I’ll never know why some poems stand out to me more than others, or why I’m drawn to certain themes more than others, but the two poems that really did something for me in this book are “The Smell of Hay” and “The Cure.”
The Smell of Hay
“The Smell of Hay” opens like this:
If I speak of suffering, / I don’t mean, this time, how it refines us, / I mean less its music than what is music-like / about it — a tendency to diminish to almost nothing, then / it swells back. [. . .]
And it ends like this:
[. . .] On the window’s / glass where the larger moths had beaten / against it, a fine powder, a proof by morning I had only / to blow across. And it flew. It scattered.
There’s a delicacy to these lines, right? Look at those verbs, too: “refines, swells, blow, flew, scattered.” I don’t know why this poem touches me. I don’t know why I like it so much. Maybe it has something to do with the middle:
[. . .] Men who make / / no exceptions. Men who, because they expect everywhere / hard suprises, have themselves grown hard — fazeable, / fazed by nothing. Touch, as a form of collision; / a belief in divinity as a form of nostalgia. [. . .]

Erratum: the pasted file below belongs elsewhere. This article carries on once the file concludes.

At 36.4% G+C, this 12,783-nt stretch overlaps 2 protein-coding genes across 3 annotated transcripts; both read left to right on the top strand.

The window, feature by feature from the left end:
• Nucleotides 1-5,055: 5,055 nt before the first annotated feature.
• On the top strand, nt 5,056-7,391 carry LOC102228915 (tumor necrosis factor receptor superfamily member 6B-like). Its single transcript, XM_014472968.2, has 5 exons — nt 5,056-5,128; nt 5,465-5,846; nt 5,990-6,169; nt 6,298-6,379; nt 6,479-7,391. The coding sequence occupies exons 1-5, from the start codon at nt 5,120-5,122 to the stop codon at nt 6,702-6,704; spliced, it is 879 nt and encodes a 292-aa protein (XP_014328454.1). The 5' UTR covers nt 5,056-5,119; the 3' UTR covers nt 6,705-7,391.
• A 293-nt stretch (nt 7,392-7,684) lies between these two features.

These are lovely lines. But I react to them as sentences, not as lines. Poets are big on lines. The line as a unit of measure. But not me. For me, the sentence is the smallest unit of measure. I tend to read past lines, past line breaks or line endings, to just get to the rest of the sentence, to figure out what’s being said. Poets would smack me. There is beauty in the line, the way the individual meanings of lines resonate and come together when they form the bigger sentence . . . at least, I think this is the way poetry works. Is it? See, the line is an incomplete unit to me; because it’s never finished, because it’s a fragment, it makes me anxious. This has got to be due to my entire adult life being devoted to the study of sentences (fiction). It’s so true: I’m completely out of my element when it comes to poetry, which, as I wrote before, baffles me.